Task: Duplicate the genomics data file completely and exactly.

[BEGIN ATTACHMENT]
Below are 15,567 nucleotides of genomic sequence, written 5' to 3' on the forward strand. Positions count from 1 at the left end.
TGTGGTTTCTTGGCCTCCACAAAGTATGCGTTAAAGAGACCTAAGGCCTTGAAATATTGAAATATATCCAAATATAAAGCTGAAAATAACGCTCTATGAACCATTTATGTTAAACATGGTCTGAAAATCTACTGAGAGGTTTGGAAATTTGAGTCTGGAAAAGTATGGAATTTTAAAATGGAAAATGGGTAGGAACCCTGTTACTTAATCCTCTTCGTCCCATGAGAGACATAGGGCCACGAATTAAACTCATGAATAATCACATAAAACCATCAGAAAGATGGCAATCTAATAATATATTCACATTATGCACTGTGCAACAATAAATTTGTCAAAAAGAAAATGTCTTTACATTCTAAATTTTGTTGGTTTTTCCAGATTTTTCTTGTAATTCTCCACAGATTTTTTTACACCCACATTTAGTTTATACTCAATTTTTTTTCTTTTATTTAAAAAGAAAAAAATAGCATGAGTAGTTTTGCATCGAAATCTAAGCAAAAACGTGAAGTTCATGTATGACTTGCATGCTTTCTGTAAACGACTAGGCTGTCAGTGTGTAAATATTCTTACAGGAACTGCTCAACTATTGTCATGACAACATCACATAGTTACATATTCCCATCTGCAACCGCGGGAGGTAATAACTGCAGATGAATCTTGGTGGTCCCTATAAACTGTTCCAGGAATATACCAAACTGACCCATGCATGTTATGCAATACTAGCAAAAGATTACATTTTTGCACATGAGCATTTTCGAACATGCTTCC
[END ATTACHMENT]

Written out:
Below are 15,567 nucleotides of genomic sequence, written 5' to 3' on the forward strand. Positions count from 1 at the left end.
TGTGGTTTCTTGGCCTCCACAAAGTATGCGTTAAAGAGACCTAAGGCCTTGAAATATTGAAATATATCCAAATATAAAGCTGAAAATAACGCTCTATGAACCATTTATGTTAAACATGGTCTGAAAATCTACTGAGAGGTTTGGAAATTTGAGTCTGGAAAAGTATGGAATTTTAAAATGGAAAATGGGTAGGAACCCTGTTACTTAATCCTCTTCGTCCCATGAGAGACATAGGGCCACGAATTAAACTCATGAATAATCACATAAAACCATCAGAAAGATGGCAATCTAATAATATATTCACATTATGCACTGTGCAACAATAAATTTGTCAAAAAGAAAATGTCTTTACATTCTAAATTTTGTTGGTTTTTCCAGATTTTTCTTGTAATTCTCCACAGATTTTTTTACACCCACATTTAGTTTATACTCAATTTTTTTTCTTTTATTTAAAAAGAAAAAAATAGCATGAGTAGTTTTGCATCGAAATCTAAGCAAAAACGTGAAGTTCATGTATGACTTGCATGCTTTCTGTAAACGACTAGGCTGTCAGTGTGTAAATATTCTTACAGGAACTGCTCAACTATTGTCATGACAACATCACATAGTTACATATTCCCATCTGCAACCGCGGGAGGTAATAACTGCAGATGAATCTTGGTGGTCCCTATAAACTGTTCCAGGAATATACCAAACTGACCCATGCATGTTATGCAATACTAGCAAAAGATTACATTTTTGCACATGAGCATTTTCGAACATGCTTCC